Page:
Did the FCC Knowingly Use a Flawed Study To Create New Regulations?

A few months ago, the FCC issued a Notice of Proposed Rulemaking (NPRM) on business data services — essentially, broadband-like services sold to businesses and enterprises, commonly referred to as special access services.  In most instances, these business-to-business services are currently deregulated, so the notice came as quite a surprise to the industry.  To justify its regulatory inquiry, the FCC released a third-party econometric study, along with the NPRM, which showed concerns.  At that time, the FCC did not release any peer reviews of the study, as required by the Administrative Procedures Act. 

Over the next two months, the FCC collected data from the industry and comments from the public.  On the very day that pubic comments were due, the FCC released peer-reviews which concluded that the initial econometric study was seriously flawed.  In other words, the impetus behind issuing a regulatory notice was contrived.  Now the FCC has collected its public comments, it can move ahead with new rules and regulations for these special access services, be there a justification or not.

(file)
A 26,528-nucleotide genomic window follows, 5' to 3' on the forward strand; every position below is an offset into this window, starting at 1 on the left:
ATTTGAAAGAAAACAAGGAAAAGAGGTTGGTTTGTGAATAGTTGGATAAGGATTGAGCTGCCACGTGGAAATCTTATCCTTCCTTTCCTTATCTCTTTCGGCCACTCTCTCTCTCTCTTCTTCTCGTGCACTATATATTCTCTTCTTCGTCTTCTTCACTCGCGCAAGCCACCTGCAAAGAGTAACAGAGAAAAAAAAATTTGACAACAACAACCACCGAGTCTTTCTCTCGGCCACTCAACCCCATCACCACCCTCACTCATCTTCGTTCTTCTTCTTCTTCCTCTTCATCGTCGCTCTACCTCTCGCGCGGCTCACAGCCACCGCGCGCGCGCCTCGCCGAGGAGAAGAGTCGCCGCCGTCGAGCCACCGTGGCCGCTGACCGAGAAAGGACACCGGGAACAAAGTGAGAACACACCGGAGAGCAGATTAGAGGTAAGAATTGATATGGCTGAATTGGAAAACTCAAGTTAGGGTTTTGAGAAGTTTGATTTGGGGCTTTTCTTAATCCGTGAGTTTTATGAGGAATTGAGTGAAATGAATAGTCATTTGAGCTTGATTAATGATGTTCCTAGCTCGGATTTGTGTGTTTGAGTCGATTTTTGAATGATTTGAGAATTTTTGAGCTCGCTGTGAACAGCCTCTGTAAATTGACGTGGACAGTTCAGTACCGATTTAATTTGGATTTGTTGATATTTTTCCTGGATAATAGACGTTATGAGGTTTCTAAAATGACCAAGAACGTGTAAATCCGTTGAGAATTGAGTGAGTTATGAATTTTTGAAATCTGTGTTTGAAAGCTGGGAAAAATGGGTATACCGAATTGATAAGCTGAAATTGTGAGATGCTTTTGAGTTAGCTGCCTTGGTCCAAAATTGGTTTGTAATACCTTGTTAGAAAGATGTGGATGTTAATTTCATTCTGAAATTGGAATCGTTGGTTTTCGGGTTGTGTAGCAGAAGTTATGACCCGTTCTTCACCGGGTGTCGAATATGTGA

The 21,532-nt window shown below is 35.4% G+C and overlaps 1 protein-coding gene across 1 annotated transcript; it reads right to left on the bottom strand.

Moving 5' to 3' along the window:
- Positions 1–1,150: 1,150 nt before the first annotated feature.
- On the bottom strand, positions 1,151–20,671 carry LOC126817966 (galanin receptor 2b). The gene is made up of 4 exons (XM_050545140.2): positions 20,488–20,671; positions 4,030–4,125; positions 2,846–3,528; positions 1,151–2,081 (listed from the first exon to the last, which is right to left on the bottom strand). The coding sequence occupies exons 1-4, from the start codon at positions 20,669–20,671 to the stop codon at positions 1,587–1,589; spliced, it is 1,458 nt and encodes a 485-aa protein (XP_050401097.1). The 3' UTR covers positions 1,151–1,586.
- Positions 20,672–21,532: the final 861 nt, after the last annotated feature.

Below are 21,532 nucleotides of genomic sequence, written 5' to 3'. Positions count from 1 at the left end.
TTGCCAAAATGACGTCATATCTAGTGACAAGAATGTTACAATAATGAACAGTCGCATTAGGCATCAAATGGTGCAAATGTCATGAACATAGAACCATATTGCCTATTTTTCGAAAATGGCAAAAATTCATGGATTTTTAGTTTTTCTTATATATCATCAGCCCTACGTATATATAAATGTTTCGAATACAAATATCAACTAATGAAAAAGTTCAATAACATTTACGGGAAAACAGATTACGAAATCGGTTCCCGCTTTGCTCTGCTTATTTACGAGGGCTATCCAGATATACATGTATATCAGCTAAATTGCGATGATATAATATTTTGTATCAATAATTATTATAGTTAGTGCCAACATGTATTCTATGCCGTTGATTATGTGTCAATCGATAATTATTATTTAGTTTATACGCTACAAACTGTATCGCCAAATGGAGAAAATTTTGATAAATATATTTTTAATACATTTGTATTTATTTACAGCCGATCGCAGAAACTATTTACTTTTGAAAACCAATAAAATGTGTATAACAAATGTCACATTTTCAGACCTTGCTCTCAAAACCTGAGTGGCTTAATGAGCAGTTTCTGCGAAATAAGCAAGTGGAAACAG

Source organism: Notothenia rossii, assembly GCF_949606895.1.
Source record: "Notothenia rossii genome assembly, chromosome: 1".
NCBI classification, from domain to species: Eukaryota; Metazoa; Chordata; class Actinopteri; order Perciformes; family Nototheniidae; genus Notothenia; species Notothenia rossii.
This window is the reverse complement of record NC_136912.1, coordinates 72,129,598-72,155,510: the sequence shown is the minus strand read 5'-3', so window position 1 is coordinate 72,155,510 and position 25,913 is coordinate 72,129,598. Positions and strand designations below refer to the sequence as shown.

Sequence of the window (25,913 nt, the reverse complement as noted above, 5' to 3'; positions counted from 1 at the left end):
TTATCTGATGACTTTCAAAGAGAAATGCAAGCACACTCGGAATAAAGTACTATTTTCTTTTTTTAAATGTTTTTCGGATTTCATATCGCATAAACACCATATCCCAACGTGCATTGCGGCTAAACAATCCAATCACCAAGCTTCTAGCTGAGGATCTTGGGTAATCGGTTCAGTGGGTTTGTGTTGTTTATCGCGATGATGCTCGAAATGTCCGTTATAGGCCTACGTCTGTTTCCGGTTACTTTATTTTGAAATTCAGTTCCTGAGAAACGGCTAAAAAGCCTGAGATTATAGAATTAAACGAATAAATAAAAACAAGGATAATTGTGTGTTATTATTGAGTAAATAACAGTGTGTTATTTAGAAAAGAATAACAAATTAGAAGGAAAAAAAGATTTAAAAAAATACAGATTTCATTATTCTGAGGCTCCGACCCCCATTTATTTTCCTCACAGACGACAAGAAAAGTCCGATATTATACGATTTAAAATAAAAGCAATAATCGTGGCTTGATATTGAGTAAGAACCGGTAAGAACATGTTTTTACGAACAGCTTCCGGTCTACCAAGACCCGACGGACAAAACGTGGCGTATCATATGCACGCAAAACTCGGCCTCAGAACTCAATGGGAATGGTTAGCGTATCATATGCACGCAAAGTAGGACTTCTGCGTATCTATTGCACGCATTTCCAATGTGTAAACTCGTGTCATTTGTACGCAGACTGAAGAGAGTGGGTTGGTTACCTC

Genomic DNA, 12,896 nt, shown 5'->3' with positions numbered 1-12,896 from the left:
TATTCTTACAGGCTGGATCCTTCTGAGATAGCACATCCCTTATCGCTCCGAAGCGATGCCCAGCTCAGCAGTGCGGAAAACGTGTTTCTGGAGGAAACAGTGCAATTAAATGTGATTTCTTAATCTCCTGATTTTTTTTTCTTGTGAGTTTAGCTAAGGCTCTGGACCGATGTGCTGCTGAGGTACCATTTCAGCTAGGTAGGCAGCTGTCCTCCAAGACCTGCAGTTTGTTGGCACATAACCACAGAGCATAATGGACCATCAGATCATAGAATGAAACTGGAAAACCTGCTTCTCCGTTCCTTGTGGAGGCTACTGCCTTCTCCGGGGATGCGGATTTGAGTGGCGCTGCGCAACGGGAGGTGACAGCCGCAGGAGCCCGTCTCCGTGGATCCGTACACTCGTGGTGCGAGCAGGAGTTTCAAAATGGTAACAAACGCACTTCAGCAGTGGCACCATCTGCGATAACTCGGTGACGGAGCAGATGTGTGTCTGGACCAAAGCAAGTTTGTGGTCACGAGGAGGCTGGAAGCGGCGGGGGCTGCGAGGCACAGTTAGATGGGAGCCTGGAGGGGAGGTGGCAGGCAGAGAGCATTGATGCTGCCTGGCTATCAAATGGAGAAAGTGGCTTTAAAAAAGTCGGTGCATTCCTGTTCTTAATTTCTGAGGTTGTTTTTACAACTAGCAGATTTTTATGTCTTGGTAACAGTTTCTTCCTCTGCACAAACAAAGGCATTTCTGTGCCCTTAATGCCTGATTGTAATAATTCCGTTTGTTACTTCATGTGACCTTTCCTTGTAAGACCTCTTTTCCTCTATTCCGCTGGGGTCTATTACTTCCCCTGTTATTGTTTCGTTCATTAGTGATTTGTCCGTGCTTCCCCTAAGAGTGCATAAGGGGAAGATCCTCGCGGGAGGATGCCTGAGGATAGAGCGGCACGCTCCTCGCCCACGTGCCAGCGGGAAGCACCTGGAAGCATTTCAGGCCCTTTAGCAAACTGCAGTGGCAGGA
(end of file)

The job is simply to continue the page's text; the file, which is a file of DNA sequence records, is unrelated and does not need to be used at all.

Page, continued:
Based on this, we can only suspect that the FCC knew what it would order before it issued the NPRM.  In other words, public comments are just a formality for this “independent agency.” 

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